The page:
Leavitt began work in 1893 at Harvard College Observatory as one of the women human ‘computers’ brought in by Edward Charles Pickering to measure and catalog the brightness of stars in the observatory’s photographic plate collection. In the early 1900s, women were not allowed to operate telescopes. Among these women were Williamina Fleming, Annie Jump Cannon, Henrietta Swan Leavitt and Antonia Maury. This staff came to be known as “Pickering’s Harem” or, more respectfully, as the Harvard Computers. This was an example of what has been identified as the “harem effect” in the history and sociology of science.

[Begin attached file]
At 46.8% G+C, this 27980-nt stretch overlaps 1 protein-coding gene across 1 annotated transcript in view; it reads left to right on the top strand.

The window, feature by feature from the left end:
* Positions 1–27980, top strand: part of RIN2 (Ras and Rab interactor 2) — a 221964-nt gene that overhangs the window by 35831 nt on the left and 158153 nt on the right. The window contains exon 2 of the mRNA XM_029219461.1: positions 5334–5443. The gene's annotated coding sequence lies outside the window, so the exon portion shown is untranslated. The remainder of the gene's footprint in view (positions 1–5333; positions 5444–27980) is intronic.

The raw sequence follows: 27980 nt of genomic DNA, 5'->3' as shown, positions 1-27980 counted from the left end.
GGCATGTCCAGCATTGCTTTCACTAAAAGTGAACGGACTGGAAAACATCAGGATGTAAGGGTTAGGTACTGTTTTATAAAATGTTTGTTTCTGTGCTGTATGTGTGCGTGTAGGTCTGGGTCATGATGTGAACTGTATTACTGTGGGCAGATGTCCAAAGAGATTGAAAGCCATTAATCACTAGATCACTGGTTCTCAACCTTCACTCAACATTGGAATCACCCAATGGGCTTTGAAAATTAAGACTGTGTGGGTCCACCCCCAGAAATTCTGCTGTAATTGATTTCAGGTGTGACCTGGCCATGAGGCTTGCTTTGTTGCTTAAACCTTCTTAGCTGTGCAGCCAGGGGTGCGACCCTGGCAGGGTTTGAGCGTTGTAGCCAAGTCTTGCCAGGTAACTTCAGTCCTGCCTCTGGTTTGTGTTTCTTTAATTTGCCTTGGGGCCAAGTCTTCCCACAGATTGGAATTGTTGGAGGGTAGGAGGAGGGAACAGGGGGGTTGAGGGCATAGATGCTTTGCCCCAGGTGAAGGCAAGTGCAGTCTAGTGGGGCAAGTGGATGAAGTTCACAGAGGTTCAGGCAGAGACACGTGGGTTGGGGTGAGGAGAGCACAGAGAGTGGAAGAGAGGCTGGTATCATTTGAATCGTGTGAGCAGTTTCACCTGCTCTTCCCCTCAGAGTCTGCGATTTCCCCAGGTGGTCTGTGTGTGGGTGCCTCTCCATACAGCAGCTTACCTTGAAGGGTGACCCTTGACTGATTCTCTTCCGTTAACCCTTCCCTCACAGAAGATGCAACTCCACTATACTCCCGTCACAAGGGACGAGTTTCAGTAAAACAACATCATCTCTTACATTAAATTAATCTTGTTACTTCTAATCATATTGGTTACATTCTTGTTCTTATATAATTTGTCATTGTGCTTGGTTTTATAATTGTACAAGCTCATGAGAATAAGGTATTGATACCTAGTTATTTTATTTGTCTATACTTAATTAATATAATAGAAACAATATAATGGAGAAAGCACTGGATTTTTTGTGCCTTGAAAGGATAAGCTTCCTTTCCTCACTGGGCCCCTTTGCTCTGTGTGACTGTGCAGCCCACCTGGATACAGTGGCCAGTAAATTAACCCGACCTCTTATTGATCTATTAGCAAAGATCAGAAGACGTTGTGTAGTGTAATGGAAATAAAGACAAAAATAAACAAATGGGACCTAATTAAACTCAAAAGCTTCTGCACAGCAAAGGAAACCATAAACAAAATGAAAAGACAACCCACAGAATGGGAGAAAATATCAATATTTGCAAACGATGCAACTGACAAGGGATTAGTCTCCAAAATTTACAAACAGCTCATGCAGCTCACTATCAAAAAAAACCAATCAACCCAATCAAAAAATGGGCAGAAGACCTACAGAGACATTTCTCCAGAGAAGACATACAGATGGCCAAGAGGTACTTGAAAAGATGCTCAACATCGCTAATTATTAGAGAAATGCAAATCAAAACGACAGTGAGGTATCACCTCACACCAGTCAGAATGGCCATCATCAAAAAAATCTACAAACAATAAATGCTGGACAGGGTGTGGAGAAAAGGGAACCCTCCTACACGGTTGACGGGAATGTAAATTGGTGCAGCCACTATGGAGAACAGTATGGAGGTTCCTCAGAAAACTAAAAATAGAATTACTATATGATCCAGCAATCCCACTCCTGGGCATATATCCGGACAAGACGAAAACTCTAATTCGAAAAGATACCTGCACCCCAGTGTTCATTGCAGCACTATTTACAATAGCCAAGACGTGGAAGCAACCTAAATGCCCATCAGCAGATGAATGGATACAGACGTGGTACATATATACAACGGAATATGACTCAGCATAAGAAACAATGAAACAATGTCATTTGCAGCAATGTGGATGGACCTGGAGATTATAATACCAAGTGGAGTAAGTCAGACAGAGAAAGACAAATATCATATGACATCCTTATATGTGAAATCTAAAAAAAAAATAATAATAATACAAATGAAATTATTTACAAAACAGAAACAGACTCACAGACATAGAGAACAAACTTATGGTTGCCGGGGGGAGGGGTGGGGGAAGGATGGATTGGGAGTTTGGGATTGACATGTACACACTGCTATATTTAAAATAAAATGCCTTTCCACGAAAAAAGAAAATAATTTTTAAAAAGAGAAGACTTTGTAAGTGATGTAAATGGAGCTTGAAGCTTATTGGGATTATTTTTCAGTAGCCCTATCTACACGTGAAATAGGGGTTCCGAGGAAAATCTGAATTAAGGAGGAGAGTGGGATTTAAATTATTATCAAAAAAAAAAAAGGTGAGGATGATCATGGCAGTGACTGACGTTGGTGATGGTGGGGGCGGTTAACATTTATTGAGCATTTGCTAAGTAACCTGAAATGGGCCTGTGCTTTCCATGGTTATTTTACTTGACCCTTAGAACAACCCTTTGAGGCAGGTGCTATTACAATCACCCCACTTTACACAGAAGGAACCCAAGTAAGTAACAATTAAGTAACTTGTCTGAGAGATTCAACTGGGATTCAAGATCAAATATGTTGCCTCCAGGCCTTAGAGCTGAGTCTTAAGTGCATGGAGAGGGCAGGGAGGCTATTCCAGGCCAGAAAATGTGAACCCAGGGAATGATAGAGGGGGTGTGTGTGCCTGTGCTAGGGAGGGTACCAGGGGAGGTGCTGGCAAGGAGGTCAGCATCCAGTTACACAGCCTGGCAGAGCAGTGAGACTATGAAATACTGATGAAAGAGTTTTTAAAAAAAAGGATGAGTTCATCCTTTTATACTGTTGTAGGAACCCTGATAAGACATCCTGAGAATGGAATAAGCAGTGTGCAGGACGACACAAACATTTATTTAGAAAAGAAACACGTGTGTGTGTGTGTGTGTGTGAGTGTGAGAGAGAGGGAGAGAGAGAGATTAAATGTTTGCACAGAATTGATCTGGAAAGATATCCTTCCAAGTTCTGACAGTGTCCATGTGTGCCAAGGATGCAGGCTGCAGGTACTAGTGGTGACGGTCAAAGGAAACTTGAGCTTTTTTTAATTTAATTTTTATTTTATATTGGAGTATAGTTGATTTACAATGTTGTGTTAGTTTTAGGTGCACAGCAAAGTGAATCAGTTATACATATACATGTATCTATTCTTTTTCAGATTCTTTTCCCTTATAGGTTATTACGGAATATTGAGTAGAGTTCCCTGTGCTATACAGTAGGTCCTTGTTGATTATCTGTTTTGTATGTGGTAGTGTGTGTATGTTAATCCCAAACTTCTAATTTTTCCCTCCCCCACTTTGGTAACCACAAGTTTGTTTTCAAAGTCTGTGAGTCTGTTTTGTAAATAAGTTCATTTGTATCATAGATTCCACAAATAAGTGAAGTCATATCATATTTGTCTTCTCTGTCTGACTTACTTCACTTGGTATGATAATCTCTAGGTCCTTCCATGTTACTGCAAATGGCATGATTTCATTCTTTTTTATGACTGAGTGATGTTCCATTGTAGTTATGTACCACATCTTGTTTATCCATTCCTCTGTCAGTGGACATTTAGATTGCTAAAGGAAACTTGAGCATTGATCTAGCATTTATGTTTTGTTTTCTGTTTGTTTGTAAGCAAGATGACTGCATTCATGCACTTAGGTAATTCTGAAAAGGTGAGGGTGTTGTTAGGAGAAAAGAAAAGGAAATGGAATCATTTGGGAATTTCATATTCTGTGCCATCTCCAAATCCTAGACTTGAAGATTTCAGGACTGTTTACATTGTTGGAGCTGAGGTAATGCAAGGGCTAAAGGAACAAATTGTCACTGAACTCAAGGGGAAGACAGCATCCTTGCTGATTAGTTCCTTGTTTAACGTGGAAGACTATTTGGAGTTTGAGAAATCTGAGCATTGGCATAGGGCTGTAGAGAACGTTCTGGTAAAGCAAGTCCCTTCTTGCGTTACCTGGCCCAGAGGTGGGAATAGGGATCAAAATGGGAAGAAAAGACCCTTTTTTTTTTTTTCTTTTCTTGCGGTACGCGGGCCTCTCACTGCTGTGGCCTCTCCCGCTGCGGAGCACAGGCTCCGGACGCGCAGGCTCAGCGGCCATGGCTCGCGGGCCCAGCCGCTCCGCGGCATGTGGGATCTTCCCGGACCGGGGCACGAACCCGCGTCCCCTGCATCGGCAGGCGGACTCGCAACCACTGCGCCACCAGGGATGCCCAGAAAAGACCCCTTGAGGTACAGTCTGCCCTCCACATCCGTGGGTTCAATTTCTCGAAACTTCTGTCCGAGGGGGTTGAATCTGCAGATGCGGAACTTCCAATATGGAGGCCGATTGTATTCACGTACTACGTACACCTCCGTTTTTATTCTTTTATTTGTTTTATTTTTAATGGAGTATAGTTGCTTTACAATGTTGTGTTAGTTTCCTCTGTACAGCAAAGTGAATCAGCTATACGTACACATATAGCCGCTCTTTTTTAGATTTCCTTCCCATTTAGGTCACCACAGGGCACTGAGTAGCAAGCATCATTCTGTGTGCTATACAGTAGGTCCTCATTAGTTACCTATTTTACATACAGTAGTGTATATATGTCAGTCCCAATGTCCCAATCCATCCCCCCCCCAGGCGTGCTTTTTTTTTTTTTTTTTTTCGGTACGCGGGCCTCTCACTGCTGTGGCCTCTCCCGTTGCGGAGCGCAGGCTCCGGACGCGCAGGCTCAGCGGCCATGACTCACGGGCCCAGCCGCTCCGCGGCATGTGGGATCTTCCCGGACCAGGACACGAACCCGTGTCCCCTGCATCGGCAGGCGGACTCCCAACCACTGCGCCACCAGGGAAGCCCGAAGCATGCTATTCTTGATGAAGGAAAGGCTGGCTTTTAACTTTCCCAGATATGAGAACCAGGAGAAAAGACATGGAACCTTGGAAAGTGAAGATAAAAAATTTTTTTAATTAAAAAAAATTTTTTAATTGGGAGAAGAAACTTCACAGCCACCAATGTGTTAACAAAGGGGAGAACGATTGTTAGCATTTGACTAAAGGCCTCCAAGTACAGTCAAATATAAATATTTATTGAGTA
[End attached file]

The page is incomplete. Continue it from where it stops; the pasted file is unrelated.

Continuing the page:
It seems that several factors contributed to Pickering’s decision to hire women instead of men. Among them was the fact that men were paid much more than women, so he could employ more staff with the same budget. This was relevant in a time when the amount of astronomical data was surpassing the capacity of the observatories to process it.
The first woman hired was Williamina Fleming, who was working as a maid for Pickering. It seems that Pickering was increasingly frustrated with his male assistants and declared that even his maid could do a better job. Apparently he was not mistaken, as Fleming undertook her assigned chores efficiently.
Henrietta was hired to analyze photographic plates at the rate of $0.30 per hour. Her work with 1777 variables in the Magellanic Clouds was published in 1908 and is in the Annals of the Astronomical Observatory of Harvard College.
Biographical information on many of these women can be found in this link.
The video clip below is about a play written about Henrietta Leavitt by Lauren Gunderson’s called “Silent Sky”.